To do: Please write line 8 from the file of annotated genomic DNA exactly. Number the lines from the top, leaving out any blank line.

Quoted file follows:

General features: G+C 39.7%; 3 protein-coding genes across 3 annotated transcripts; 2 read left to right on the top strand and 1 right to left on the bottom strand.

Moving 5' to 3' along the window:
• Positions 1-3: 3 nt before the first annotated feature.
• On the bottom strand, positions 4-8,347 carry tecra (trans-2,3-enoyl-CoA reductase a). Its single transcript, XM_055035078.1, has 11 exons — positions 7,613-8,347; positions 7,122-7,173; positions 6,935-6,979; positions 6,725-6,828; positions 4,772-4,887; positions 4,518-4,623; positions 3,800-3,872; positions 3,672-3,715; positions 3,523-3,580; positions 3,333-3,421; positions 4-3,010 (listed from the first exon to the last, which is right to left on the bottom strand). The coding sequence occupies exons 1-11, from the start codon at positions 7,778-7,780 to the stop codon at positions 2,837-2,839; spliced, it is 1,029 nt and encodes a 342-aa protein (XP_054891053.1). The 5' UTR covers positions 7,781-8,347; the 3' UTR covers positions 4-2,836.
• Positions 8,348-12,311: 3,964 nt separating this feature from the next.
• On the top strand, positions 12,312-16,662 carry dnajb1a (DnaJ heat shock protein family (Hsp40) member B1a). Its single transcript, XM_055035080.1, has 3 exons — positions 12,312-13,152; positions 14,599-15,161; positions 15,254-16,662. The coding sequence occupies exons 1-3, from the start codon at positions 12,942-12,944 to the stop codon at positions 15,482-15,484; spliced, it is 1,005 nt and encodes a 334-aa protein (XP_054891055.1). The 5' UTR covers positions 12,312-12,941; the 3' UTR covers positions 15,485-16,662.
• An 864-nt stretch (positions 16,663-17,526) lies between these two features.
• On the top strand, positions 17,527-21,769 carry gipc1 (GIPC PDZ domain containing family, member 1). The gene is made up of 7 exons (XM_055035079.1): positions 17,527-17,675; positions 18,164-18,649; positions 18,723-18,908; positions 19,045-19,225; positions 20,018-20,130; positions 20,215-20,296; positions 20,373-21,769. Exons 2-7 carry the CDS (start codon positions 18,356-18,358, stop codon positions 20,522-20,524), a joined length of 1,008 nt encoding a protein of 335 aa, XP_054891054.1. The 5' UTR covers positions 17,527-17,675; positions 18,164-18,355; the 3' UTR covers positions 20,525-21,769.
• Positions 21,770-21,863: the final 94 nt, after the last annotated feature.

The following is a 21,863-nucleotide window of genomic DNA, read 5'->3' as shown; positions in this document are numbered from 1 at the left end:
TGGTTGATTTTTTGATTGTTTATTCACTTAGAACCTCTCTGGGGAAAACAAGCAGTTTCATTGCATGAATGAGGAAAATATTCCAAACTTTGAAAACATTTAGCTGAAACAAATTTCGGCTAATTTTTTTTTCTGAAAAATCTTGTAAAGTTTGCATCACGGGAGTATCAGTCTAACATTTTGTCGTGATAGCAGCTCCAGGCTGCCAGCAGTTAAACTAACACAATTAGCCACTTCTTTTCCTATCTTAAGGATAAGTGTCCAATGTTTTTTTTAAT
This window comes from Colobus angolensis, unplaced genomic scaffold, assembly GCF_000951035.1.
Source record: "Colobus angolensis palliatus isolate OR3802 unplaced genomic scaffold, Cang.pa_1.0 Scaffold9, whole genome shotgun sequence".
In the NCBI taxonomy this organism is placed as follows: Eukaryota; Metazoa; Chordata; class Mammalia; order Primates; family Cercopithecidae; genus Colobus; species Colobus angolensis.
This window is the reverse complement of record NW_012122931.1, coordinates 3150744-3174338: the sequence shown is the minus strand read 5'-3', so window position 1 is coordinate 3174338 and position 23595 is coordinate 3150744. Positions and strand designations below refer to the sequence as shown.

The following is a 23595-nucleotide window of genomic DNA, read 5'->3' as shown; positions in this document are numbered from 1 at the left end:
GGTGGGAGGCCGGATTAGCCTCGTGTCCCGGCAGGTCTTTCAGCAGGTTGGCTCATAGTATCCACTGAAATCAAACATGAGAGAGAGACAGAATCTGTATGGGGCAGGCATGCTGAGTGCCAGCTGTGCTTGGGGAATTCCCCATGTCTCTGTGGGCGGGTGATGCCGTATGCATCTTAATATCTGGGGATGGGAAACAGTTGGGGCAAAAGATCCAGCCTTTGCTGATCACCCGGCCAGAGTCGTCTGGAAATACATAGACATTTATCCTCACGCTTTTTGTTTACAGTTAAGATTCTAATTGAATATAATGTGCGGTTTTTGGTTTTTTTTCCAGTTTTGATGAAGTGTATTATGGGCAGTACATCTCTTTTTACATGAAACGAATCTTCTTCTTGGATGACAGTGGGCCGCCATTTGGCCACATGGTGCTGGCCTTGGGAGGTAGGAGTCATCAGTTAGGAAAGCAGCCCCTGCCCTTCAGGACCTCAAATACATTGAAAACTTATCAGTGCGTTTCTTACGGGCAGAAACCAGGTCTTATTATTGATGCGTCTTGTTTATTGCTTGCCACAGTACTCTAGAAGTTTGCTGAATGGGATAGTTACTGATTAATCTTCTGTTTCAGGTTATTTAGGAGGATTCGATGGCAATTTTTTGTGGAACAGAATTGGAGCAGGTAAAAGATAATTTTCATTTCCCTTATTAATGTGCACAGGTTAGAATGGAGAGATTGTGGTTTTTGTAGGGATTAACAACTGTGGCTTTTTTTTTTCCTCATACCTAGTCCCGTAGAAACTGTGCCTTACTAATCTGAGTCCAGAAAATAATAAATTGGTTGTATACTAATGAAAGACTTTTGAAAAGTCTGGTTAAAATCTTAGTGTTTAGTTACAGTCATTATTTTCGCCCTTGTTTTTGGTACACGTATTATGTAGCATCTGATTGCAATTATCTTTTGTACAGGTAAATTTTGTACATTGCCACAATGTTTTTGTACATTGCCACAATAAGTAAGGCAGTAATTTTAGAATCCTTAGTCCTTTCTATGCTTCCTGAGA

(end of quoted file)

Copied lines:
• On the top strand, positions 17,527-21,769 carry gipc1 (GIPC PDZ domain containing family, member 1). The gene is made up of 7 exons (XM_055035079.1): positions 17,527-17,675; positions 18,164-18,649; positions 18,723-18,908; positions 19,045-19,225; positions 20,018-20,130; positions 20,215-20,296; positions 20,373-21,769. Exons 2-7 carry the CDS (start codon positions 18,356-18,358, stop codon positions 20,522-20,524), a joined length of 1,008 nt encoding a protein of 335 aa, XP_054891054.1. The 5' UTR covers positions 17,527-17,675; positions 18,164-18,355; the 3' UTR covers positions 20,525-21,769.